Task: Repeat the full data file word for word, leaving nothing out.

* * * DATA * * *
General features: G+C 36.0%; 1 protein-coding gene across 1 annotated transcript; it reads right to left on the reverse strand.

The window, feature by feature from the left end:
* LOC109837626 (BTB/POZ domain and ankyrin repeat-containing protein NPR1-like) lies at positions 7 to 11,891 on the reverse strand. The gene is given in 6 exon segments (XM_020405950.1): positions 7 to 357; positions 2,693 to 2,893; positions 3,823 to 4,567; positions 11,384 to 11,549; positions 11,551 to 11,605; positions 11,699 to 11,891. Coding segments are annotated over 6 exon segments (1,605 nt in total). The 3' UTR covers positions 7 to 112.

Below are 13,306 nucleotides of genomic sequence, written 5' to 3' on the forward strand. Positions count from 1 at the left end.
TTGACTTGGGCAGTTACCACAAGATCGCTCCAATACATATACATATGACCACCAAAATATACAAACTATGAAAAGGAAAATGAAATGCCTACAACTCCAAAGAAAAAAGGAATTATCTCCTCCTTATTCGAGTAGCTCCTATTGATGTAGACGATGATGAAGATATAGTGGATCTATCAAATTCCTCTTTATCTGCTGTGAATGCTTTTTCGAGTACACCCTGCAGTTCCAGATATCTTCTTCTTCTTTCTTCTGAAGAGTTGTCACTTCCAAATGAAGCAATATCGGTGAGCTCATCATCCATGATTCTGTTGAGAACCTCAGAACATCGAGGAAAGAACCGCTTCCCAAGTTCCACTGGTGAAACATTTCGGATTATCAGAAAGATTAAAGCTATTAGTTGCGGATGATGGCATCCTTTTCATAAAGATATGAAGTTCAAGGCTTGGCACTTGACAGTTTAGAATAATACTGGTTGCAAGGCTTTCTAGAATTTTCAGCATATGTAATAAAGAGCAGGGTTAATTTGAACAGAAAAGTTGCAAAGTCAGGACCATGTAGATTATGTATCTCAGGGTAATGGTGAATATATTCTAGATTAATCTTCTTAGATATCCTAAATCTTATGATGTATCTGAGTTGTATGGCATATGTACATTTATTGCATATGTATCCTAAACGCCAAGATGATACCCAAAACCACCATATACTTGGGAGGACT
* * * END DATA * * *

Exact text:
General features: G+C 36.0%; 1 protein-coding gene across 1 annotated transcript; it reads right to left on the reverse strand.

The window, feature by feature from the left end:
* LOC109837626 (BTB/POZ domain and ankyrin repeat-containing protein NPR1-like) lies at positions 7 to 11,891 on the reverse strand. The gene is given in 6 exon segments (XM_020405950.1): positions 7 to 357; positions 2,693 to 2,893; positions 3,823 to 4,567; positions 11,384 to 11,549; positions 11,551 to 11,605; positions 11,699 to 11,891. Coding segments are annotated over 6 exon segments (1,605 nt in total). The 3' UTR covers positions 7 to 112.

Below are 13,306 nucleotides of genomic sequence, written 5' to 3' on the forward strand. Positions count from 1 at the left end.
TTGACTTGGGCAGTTACCACAAGATCGCTCCAATACATATACATATGACCACCAAAATATACAAACTATGAAAAGGAAAATGAAATGCCTACAACTCCAAAGAAAAAAGGAATTATCTCCTCCTTATTCGAGTAGCTCCTATTGATGTAGACGATGATGAAGATATAGTGGATCTATCAAATTCCTCTTTATCTGCTGTGAATGCTTTTTCGAGTACACCCTGCAGTTCCAGATATCTTCTTCTTCTTTCTTCTGAAGAGTTGTCACTTCCAAATGAAGCAATATCGGTGAGCTCATCATCCATGATTCTGTTGAGAACCTCAGAACATCGAGGAAAGAACCGCTTCCCAAGTTCCACTGGTGAAACATTTCGGATTATCAGAAAGATTAAAGCTATTAGTTGCGGATGATGGCATCCTTTTCATAAAGATATGAAGTTCAAGGCTTGGCACTTGACAGTTTAGAATAATACTGGTTGCAAGGCTTTCTAGAATTTTCAGCATATGTAATAAAGAGCAGGGTTAATTTGAACAGAAAAGTTGCAAAGTCAGGACCATGTAGATTATGTATCTCAGGGTAATGGTGAATATATTCTAGATTAATCTTCTTAGATATCCTAAATCTTATGATGTATCTGAGTTGTATGGCATATGTACATTTATTGCATATGTATCCTAAACGCCAAGATGATACCCAAAACCACCATATACTTGGGAGGACT